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44. Sept. 29. Pay Charles French cash on account $10, and charge him $10 for labor.
45. Sept. 29. Sell George Brown 6 lb. butter at 23 cents per lb., and 16 lb. cheese at 10 cents per lb.
46. Sept. 30. Settle Henry Gay's account, and also George Brown's, with cash. How much was paid in each case, and by whom?
Note. — The method of making these entries, and of drawing lines to show that the accounts are closed, may be seen in the specimen pages. Entries are also required in cash account.
47. Oct. 1. Find the answers to the following questions, in the case of each person with whom you have an account: How much does he owe you? How much do you owe him? What is the balance, and in whose favor? Close the account by passing balance to new account.
Note. — The proper method of doing this is to find the difference of the Debit and Credit Entries on each man's account. This difference shows the balance which you owe each person, or the balance which he owes you. If you owe him, the proper entry will be on the Debit page :-“To Balance carried to new account.” If he owes you, it will be on the Credit page: “By Balance carried to new account.”
The sums of the debit and credit columns (which will now be equal) should be written in their appropriate places, and lines should be drawn as before explained. The new account should at once be opened by debiting or crediting the person for this balance. He should be debited when the balance is due you, and credited when it is due him.
The new entry will always be on the page opposite to that on which the closing entry was made. This is illustrated in the specimen account on pages 96 and 97 of this book.
48. How much cash has been in your possession during the past month? How much have you paid out? How much, then, ought now to be in your possession ? Now close Cash Account by passing balance to new account.
Note. – In real life, it would be necessary to count the cash you have on hand, and see if it corresponds with the amount indicated by your cash account. If it does, you may know that your cash account has been kept correctly. If it does not, there has been an error, either in the cash account or in paying out or receiving money, or else you have in some way lost some money.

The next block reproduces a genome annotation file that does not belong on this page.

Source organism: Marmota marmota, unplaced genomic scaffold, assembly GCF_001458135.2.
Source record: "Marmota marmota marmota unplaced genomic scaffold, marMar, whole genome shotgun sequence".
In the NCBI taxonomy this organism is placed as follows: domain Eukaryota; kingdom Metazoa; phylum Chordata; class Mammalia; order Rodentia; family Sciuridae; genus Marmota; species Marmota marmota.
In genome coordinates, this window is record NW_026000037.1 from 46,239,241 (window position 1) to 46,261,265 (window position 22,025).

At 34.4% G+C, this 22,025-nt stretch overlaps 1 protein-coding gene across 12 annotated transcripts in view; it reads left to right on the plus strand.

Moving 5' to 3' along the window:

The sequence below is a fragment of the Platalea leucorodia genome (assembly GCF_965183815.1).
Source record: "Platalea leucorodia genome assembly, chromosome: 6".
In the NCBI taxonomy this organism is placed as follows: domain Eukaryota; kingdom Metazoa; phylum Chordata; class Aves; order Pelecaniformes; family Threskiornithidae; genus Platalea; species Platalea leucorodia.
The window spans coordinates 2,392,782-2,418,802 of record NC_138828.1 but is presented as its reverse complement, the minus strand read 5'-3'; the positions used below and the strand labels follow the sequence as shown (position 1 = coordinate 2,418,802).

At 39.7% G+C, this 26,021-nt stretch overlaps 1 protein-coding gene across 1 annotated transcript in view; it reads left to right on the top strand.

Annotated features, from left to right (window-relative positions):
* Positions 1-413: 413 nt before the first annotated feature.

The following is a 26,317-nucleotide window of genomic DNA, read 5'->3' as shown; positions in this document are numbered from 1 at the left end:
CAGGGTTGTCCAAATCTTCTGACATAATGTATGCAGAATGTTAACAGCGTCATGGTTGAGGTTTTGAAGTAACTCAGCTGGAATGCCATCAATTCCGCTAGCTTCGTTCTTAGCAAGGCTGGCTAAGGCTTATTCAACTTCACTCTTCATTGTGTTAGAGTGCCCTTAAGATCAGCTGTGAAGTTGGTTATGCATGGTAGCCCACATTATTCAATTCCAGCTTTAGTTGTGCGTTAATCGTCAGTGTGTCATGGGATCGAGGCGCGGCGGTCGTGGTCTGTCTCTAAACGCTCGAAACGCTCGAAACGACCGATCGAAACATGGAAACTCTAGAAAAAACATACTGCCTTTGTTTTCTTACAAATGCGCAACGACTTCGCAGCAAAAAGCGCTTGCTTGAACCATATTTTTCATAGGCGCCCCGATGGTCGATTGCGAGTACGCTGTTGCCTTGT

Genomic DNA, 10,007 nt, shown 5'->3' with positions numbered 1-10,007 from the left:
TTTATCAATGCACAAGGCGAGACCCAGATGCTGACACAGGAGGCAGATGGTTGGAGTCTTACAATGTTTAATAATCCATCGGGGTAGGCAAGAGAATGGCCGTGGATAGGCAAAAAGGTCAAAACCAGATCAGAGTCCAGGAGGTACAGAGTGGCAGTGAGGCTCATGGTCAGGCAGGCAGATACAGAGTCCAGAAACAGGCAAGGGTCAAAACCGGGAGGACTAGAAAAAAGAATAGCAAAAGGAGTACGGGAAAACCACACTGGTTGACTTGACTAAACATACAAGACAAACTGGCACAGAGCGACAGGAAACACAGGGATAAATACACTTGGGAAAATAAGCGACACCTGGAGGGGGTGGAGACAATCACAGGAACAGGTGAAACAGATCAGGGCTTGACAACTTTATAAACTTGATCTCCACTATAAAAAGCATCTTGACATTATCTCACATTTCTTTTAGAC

Persons doing much business balance their cash account every day, but those doing but little may not balance it more than once a week or month. The practice of balancing it frequently tends not only to cultivate careful habits of receiving and paying out money, but renders it more easy to detect any errors which may have been made.
49. Fill the blanks in the following statements with the appropriate figures, and then find the answers to the subsequent questions.
Oct. 1, 1857. On examining the property in your possession, you find that you have on hand —
Casa (The amount may be found from Cash Account).
8 bbl. Apples @ $2.25.........
1 ton Hay @ $.90 per cwt..
Edward Morris owes you...
You also find that you owe Charles French....... 60. What is the value of all the property you have in your possession ?
51. How much money is due you in all ?
52. What, then, is the total amount of your assets, i. e. of all the property in your possession, and of all the money due you?
53. What is the amount of your liabilities, i. e. of all the debts which you owe ?
54. How much were you really worth on the first of October, 2. e. how much did your assets exceed your liabilities?
55. Have you, then, gained or lost money during the last month, and how much ?
SPECIMEN ACCOUNTS. 1857.
Cash. Sept. 1 To Cash on hand-------á 4-2 lll. Apples,
| @ $2.33 ---« 12 “2 tons Hay,
@ $19.63-.. « «“3 days Labor,
| @ $1.75 ---« « «25 bu. Dover
| Potatoes, @ $60.... « ««fbbl. Apples---------
Sept. 12 To Balance from old acc'c |
1857. T. George Brown. Sept. 27.6 bu. Potatoes,
1 @ 8.65 --------.« «« 1 tbl. Apples--------« 29 “6 ll. Butter,
1 @ $.23----« ««16 ll. Cheese,
1857. 1 Cash.
Cr. Sept. 5 By 15 lbl. Apples
| @ $2.25 ------------ | $33 « « « Sundries ----
10 ~ 5 tons Hay,
| @ $16.75 ~ 11 - Cash paid Charles
French on acé't -----« 12 Balance to new acé't ---
FACTORS, MULTIPLES, AND DIVISORS.
68. Definitions and Explanations.
(a.) A Factor of any given number is such an entire number as taken an entire number of tirties will produce the given number; or the FACTORS of a number are such entire numbers as multiplied together will produce it.
ILLUSTRATIONS.— 6 and 2, 4 and 3, 12 and 1, or 3, 2, and 2, are factors of 12, because 12 = 6 X 2 = 4 X 3 = 12 X 1= 3 X 2 X 2.
Again : 2 is a factor of 2, 4, 6, 8, etc.; 3 is a factor of 3, 6, 9, etc.
exactly divide it.
ILLUSTRATIONS.—1, 2, 3, 4, 6, and 12, are divisors of 12, for each will divide it without a remainder.
(c.) Every divisor of a number is also a factor of it, and every factor of a number is a divisor of it.
(d.) A MULTIPLE of a number is any number which contains it as a factor.
ILLUSTRATION. — 12 is a multiple of 1, 2, 3, 4, 6, and 12, because it contains each of them as a factor.
(e.) Every number is a divisor and a factor of all its multiples, and a multiple of all its factors and divisors.
(f.) A PRIME NUMBER is one which has no factor except itself and unity.
(g.) A COMPOSITE NUMBER is one which has other factors besides itself and unity.
ILLUSTRATIONS.—1, 3, 5, 7, 11, etc. are prime numbers, and 4, 6, 8, 9, 10, etc. are composite.